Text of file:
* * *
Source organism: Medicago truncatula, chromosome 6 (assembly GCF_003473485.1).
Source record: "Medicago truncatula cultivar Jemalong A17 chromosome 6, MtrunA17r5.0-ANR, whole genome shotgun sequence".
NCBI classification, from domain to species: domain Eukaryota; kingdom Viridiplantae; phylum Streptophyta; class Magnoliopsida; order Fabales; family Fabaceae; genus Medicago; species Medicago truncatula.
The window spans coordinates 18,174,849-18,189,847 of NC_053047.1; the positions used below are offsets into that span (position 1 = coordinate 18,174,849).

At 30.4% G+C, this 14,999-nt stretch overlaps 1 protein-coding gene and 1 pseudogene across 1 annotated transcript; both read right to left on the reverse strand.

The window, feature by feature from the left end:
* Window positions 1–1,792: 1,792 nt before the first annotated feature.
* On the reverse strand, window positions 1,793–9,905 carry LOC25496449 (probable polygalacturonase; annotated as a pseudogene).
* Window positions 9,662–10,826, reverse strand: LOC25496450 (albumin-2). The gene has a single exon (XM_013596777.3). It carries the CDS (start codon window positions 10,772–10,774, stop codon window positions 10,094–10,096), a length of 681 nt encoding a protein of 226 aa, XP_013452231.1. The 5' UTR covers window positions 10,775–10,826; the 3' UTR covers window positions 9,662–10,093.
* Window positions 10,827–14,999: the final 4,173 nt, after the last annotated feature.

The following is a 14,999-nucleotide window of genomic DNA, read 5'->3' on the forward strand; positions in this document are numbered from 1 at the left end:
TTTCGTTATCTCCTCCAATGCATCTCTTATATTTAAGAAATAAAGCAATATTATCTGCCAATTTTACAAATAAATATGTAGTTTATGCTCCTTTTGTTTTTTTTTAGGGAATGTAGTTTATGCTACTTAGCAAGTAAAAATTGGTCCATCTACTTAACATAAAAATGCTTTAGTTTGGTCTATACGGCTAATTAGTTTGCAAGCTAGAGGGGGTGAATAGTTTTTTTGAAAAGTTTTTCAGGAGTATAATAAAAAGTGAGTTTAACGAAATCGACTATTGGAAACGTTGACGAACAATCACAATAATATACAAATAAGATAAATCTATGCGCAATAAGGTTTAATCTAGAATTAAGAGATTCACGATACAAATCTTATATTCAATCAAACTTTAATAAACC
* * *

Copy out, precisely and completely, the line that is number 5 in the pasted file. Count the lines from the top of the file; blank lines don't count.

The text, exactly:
At 30.4% G+C, this 14,999-nt stretch overlaps 1 protein-coding gene and 1 pseudogene across 1 annotated transcript; both read right to left on the reverse strand.